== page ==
We named the male Foster, a black mongrel. He was abandoned by being thrown over a fence. But despite his mistreatment he loves people and I am sure that he thinks he is half human; he even tries to join into the conversation with a peculiar sounding “arrwaa”. He loves to follow people around but he especially adored his adopted sister and they both loved playing around their back yard barking, chasing the monkeys and baboons that passed through from time to time. But unfortunately they also chased the other game away as well. One night they came face to face with a porcupine which stood his ground rattling his quills, I managed to call them off and the porcupine trotted off most indignant. Bella a brindjal feral female which we are convinced is crossed with an African hunting dog as she was rescued running wild in the bush miles away from civilization, a farmer reported them running amok. When she came to the SPCA she was skin and bone. She has the blue eyes of a wolf and completely confused with us simple humans. She was her own person and a true spirit dog.
They used to come back from their daily tours with the odd wound be it from a thorn or branch. Foster seemed to be the more accident prone and came back one day with a swollen eye; he had obviously come face to face with a spitting cobra but after a couple of days after eye syringes it subsided. It is no surprise that he came upon the snake as his favorite pastime is chasing lizards over the rocks. One day we heard them barking franticly and fortunately we were close at hand. They had rounded on a cobra with its hood open trying to defend itself, Bella had bitten it and was going in for the kill when we manage to call the dogs off and we had to put the snake out of its misery. Foster also managed to get himself caught in a snare; luckily he’d got snagged around his back legs and not his throat. He was a bit tender for a while but was soon up to his old mischief. Bella was definitely the more bush wise, only ever coming back with a few scratches from the trees. We keep a sharp eye out for snares now!
Their back yard
The last incident with Bella was a day that we don’t really want to remember. The dogs had gone out for their early morning walk, when we heard their barking and commotion which was a normal ritual, especially if there were monkeys about. They came back for breakfast and all seemed well. I went to open a path on the property and the dogs came along as usual. Foster followed me and Bella went on her solitary walk about. After an hour or so Foster began to look woozy and started to teeter about, so I decided to get him back to the house which was a little way off.He then was sick and collapsed. I called my daughter and we rushed him to the vet. Unfortunately we didn’t have time to find Bella. When we got to the vet he had stopped breathing and the the vet realized he had been bitten by a snake. Fossie was put onto a ventilator and started on intravenous anti venom serum. He had to stay on the ventilator for most of the day. We went home and waited to see if he would recover. On returning home I went to look for Bella because she still had not returned to the house. We had hoped that she was fine and would make her way back home. I found her not too far from the workshop in a dried out dam , dead with the same symptoms as Foster. We were all absolutely gutted as we could have saved her as well if we had know where she was. We assumed that she and Foster had rounded on a Mamba that morning and the poison had taken a while to work.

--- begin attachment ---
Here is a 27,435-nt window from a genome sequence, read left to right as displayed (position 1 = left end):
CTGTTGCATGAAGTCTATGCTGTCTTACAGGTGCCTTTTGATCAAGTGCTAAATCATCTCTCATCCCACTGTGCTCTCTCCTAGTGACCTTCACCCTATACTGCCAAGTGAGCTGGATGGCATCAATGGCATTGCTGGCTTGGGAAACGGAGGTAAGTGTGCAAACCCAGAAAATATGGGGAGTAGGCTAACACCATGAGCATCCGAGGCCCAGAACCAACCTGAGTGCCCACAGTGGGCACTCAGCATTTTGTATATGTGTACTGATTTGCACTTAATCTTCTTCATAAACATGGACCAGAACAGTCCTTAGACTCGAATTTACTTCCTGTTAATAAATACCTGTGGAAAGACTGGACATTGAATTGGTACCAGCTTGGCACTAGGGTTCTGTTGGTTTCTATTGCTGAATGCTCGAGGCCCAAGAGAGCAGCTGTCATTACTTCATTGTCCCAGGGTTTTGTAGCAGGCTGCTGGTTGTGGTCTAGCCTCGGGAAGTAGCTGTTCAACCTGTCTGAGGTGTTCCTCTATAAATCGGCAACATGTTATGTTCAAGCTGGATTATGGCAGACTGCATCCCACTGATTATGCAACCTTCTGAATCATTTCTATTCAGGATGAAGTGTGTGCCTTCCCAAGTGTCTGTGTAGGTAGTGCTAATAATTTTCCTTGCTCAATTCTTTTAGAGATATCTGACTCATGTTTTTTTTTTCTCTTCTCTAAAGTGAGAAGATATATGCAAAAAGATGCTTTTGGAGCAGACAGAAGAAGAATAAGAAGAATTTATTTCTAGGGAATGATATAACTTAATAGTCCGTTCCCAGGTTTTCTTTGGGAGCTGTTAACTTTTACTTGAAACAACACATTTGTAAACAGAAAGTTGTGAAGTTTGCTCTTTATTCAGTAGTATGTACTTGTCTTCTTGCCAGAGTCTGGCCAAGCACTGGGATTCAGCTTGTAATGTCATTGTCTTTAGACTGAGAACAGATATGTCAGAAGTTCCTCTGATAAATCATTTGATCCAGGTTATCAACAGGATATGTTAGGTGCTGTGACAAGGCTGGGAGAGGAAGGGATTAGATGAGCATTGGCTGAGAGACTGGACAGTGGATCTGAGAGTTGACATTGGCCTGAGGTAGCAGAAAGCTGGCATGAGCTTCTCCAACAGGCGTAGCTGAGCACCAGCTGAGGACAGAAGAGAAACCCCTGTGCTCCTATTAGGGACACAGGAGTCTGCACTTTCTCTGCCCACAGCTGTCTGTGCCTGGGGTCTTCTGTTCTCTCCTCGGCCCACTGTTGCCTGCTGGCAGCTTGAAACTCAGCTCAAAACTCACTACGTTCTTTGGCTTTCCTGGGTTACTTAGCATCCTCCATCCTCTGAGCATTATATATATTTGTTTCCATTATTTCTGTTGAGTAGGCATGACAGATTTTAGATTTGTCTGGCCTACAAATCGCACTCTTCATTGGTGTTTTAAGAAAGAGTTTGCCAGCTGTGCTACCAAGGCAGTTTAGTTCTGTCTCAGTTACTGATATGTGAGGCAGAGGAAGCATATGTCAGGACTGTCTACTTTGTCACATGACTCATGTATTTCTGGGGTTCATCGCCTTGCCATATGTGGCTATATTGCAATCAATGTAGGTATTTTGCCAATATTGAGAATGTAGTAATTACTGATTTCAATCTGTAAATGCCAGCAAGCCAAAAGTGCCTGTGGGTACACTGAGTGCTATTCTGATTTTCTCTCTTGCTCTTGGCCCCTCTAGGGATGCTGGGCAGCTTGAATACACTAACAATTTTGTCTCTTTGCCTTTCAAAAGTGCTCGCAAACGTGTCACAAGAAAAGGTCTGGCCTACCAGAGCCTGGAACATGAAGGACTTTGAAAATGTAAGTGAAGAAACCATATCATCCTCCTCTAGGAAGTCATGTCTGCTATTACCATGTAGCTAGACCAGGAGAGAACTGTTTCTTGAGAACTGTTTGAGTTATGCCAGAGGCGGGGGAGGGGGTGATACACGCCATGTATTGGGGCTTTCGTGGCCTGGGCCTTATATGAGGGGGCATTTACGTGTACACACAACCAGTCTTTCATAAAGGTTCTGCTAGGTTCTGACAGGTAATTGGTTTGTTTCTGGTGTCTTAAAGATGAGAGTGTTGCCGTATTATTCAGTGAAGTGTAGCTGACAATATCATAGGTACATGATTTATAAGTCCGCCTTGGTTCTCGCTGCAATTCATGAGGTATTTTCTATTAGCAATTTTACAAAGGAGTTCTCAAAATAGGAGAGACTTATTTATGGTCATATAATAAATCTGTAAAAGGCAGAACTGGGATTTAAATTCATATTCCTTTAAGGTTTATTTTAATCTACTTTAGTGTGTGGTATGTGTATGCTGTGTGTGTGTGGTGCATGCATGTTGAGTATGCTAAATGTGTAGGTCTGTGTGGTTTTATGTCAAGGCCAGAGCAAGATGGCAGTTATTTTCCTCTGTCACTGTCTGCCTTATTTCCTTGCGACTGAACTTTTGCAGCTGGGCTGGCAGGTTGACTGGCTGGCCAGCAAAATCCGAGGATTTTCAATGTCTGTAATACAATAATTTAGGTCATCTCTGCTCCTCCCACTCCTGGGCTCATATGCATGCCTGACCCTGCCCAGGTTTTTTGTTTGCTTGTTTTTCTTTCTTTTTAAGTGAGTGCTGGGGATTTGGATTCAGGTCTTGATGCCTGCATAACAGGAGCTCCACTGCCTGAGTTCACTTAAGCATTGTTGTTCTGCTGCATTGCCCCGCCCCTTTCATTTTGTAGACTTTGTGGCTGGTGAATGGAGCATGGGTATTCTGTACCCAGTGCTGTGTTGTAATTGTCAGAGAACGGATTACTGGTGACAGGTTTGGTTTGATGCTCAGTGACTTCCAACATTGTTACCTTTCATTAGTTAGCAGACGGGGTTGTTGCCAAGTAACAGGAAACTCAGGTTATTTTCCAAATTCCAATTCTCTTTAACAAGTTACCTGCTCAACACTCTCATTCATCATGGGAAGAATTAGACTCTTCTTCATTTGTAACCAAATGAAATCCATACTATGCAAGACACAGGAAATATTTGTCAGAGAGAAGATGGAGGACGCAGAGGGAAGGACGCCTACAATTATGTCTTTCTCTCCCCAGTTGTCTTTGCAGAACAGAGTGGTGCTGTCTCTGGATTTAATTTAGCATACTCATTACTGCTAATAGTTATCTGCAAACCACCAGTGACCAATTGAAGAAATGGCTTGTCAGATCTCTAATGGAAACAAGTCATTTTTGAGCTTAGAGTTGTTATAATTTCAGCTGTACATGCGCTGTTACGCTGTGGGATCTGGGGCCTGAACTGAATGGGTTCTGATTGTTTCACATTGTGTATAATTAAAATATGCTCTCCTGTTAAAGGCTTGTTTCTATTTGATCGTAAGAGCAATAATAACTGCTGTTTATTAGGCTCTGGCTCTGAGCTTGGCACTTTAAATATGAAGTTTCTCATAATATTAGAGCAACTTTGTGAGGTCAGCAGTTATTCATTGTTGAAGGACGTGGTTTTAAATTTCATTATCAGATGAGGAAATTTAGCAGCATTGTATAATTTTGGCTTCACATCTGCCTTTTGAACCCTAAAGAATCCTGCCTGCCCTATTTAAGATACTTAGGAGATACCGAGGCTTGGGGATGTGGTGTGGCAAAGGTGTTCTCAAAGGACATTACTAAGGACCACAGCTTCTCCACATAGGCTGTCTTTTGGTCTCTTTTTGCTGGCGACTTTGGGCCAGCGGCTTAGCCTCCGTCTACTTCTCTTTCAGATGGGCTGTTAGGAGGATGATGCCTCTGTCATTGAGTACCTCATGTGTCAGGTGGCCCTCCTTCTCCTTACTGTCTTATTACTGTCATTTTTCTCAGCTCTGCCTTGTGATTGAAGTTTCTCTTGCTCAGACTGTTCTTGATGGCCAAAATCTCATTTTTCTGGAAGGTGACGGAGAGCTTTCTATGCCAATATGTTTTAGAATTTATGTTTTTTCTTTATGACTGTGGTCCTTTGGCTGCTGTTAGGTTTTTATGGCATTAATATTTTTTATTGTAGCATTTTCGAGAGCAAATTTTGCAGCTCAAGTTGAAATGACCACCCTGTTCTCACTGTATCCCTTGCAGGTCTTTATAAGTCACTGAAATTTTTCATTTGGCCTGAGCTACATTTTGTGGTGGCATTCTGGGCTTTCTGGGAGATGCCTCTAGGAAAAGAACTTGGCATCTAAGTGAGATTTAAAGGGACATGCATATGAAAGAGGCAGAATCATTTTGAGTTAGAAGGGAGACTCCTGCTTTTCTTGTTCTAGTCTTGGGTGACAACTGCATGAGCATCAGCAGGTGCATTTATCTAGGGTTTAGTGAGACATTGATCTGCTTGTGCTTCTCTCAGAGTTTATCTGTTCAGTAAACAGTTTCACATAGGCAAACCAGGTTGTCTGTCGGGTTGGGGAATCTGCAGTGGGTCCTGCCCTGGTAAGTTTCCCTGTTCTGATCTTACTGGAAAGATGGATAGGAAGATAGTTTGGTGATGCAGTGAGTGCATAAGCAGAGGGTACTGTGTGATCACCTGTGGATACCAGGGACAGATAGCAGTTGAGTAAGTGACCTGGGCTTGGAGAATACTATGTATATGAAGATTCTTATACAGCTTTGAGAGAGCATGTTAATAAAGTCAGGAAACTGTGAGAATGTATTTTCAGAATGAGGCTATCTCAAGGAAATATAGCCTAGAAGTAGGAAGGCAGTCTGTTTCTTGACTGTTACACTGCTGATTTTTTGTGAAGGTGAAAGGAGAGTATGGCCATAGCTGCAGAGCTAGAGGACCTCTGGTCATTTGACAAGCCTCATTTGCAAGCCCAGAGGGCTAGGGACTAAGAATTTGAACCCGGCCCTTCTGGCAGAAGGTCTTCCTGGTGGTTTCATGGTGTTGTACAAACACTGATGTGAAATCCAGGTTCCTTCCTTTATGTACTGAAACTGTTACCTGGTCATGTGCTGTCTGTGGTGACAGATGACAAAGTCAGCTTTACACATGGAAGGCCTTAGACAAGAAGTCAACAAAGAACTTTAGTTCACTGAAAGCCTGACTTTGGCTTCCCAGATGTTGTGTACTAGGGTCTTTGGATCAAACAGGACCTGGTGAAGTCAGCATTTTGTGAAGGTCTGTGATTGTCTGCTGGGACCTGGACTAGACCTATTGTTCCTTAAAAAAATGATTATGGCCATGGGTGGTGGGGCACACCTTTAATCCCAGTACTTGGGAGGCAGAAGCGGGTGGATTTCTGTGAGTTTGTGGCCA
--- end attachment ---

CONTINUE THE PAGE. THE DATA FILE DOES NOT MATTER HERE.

Foster came off the ventilator that night when we went to visit him and in his groggy way was pleased to see us , he had come back from the dead. Our gratitude has to go to the vet who was so concerned for his welfare. During the night he had a relapse and the vet phoned me as to what to do as everyone was sure that he would not survive. There is no rule as to how much serum it takes to counteract the venom, so she recommended one more vial to which I agreed. Fortunately it was the right thing to do as he went on to recover with no ill-effects.. (After the ordeal was over the vet had told me that when Foster had gone into a relapse, she had phoned a Professor in Pretoria for advice and he had recommended using another vial. When she told him Foster had survived he was most surprised, as it is unusual with an animal so advanced with poisoning to survive. We are convinced Bella’s spirit was there egging him on. ) By the end of the second day she said that we could take him home but he must have his rest. It took a few days before he started being himself. But it was a good two weeks before he realized his sister wasn’t coming home. He would go and stand outside seeing if she would come bounding back or go on a walk about looking for her while pricking his ears up listening for her.
On their walk about
Foster is now dog of the house and, having taken the role over from his sister, he portrays some of her traits.
He now has some chickens to keep him company, no substitute for his sister, but his tolerant and curious nature keeps him occupied. He does have a friend down the road whom we visit every now and again who is about the same size and temperament. They do the man thing on all the trees and bushes and have the odd run about. I am sure he will find another soul mate. Only time will tell.
Bella’s tombstone which was made by Tamlyn.